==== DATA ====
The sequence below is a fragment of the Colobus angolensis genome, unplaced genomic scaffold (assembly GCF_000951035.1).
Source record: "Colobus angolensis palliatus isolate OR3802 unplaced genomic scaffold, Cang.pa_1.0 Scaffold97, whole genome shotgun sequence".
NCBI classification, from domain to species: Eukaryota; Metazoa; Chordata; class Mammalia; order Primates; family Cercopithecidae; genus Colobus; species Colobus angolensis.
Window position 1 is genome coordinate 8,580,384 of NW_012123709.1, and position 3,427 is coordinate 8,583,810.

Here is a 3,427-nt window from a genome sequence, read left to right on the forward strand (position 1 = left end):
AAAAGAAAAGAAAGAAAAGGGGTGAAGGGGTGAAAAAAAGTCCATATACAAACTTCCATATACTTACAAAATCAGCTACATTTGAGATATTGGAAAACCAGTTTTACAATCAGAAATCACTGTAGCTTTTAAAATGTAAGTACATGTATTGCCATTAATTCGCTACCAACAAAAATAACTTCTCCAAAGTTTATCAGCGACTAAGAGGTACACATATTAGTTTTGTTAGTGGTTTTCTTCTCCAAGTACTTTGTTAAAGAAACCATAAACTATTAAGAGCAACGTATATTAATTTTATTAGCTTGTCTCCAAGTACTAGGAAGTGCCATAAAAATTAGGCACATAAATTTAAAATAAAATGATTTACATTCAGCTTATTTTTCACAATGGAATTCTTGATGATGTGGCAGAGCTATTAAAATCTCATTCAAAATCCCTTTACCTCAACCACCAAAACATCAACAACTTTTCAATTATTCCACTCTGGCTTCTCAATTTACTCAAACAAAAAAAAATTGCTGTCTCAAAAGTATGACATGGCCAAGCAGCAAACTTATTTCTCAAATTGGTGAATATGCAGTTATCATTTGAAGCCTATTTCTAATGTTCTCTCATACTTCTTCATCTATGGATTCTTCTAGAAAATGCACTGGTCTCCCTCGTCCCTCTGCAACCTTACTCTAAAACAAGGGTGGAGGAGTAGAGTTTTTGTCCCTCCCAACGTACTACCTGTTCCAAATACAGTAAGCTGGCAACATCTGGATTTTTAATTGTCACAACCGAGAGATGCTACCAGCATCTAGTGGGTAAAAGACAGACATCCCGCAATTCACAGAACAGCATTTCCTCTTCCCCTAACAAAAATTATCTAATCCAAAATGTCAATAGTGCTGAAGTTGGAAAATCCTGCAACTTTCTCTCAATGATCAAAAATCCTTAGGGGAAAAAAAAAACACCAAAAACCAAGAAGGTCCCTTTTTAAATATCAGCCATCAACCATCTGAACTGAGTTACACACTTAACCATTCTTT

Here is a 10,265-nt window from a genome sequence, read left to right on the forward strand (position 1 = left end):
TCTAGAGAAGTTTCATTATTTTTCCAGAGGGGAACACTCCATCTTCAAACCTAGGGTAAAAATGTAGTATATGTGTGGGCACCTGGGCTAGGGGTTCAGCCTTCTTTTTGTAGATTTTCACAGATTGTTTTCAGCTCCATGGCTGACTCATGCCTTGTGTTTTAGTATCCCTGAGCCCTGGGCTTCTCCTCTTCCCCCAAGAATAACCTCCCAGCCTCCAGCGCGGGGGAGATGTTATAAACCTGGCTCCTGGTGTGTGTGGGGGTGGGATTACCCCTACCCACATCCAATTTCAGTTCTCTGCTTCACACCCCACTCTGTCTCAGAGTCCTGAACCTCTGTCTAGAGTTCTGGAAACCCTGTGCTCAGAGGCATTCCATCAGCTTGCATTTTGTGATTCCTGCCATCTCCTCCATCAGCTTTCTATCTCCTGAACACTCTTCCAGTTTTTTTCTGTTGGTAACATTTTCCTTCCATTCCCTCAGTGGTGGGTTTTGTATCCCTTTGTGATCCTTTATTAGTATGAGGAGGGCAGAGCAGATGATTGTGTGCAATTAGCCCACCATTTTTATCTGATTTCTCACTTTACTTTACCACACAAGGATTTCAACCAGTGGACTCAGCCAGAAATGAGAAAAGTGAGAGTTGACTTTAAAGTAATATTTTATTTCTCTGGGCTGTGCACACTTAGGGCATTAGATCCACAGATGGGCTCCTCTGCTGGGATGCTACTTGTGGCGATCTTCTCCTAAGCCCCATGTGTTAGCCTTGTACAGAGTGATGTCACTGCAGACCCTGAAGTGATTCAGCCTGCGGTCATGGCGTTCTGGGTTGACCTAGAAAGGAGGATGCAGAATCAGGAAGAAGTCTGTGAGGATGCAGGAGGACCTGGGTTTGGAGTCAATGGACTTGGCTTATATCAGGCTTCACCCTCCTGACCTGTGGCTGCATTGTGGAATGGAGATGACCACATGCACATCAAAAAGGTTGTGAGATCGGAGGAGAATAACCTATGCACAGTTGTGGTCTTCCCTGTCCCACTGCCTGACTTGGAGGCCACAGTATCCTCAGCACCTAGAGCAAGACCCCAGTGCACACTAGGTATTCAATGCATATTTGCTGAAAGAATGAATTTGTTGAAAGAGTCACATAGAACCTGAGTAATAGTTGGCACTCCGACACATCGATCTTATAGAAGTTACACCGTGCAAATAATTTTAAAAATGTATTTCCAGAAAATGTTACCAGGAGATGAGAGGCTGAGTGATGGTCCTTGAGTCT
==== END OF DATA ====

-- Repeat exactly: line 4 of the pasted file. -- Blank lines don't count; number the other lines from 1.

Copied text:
Window position 1 is genome coordinate 8,580,384 of NW_012123709.1, and position 3,427 is coordinate 8,583,810.